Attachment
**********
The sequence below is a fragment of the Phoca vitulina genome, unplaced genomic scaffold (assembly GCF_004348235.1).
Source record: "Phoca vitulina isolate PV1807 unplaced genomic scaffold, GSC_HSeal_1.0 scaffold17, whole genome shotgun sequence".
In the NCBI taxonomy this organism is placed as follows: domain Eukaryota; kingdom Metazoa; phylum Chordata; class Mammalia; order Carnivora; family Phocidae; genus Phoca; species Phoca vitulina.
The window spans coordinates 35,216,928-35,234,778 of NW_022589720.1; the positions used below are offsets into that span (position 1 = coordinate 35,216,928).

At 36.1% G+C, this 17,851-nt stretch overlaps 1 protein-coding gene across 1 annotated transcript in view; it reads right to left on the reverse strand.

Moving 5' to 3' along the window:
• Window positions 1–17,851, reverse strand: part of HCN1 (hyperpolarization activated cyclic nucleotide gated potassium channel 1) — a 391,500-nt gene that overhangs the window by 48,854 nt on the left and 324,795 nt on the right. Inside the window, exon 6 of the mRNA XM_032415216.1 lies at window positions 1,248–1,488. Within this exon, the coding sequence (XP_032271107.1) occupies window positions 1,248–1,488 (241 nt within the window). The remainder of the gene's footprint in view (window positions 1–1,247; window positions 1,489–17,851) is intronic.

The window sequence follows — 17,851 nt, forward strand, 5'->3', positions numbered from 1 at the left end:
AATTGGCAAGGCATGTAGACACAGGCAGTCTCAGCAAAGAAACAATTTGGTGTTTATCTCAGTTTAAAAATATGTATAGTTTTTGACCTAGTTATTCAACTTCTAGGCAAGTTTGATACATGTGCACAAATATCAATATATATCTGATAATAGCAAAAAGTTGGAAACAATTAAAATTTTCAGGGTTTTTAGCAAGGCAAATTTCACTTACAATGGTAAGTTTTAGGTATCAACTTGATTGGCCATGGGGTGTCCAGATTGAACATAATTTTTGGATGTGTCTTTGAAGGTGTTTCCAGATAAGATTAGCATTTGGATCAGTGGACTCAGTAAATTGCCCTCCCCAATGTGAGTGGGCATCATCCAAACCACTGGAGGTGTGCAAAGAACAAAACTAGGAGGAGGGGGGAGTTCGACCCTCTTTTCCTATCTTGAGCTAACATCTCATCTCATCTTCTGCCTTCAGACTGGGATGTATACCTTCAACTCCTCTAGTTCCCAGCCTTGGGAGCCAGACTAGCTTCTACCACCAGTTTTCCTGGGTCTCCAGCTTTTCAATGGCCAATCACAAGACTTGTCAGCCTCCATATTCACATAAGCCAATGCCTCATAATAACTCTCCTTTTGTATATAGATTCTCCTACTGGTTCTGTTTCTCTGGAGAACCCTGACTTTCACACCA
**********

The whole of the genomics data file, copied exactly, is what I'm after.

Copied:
The sequence below is a fragment of the Phoca vitulina genome, unplaced genomic scaffold (assembly GCF_004348235.1).
Source record: "Phoca vitulina isolate PV1807 unplaced genomic scaffold, GSC_HSeal_1.0 scaffold17, whole genome shotgun sequence".
In the NCBI taxonomy this organism is placed as follows: domain Eukaryota; kingdom Metazoa; phylum Chordata; class Mammalia; order Carnivora; family Phocidae; genus Phoca; species Phoca vitulina.
The window spans coordinates 35,216,928-35,234,778 of NW_022589720.1; the positions used below are offsets into that span (position 1 = coordinate 35,216,928).

At 36.1% G+C, this 17,851-nt stretch overlaps 1 protein-coding gene across 1 annotated transcript in view; it reads right to left on the reverse strand.

Moving 5' to 3' along the window:
• Window positions 1–17,851, reverse strand: part of HCN1 (hyperpolarization activated cyclic nucleotide gated potassium channel 1) — a 391,500-nt gene that overhangs the window by 48,854 nt on the left and 324,795 nt on the right. Inside the window, exon 6 of the mRNA XM_032415216.1 lies at window positions 1,248–1,488. Within this exon, the coding sequence (XP_032271107.1) occupies window positions 1,248–1,488 (241 nt within the window). The remainder of the gene's footprint in view (window positions 1–1,247; window positions 1,489–17,851) is intronic.

The window sequence follows — 17,851 nt, forward strand, 5'->3', positions numbered from 1 at the left end:
AATTGGCAAGGCATGTAGACACAGGCAGTCTCAGCAAAGAAACAATTTGGTGTTTATCTCAGTTTAAAAATATGTATAGTTTTTGACCTAGTTATTCAACTTCTAGGCAAGTTTGATACATGTGCACAAATATCAATATATATCTGATAATAGCAAAAAGTTGGAAACAATTAAAATTTTCAGGGTTTTTAGCAAGGCAAATTTCACTTACAATGGTAAGTTTTAGGTATCAACTTGATTGGCCATGGGGTGTCCAGATTGAACATAATTTTTGGATGTGTCTTTGAAGGTGTTTCCAGATAAGATTAGCATTTGGATCAGTGGACTCAGTAAATTGCCCTCCCCAATGTGAGTGGGCATCATCCAAACCACTGGAGGTGTGCAAAGAACAAAACTAGGAGGAGGGGGGAGTTCGACCCTCTTTTCCTATCTTGAGCTAACATCTCATCTCATCTTCTGCCTTCAGACTGGGATGTATACCTTCAACTCCTCTAGTTCCCAGCCTTGGGAGCCAGACTAGCTTCTACCACCAGTTTTCCTGGGTCTCCAGCTTTTCAATGGCCAATCACAAGACTTGTCAGCCTCCATATTCACATAAGCCAATGCCTCATAATAACTCTCCTTTTGTATATAGATTCTCCTACTGGTTCTGTTTCTCTGGAGAACCCTGACTTTCACACCA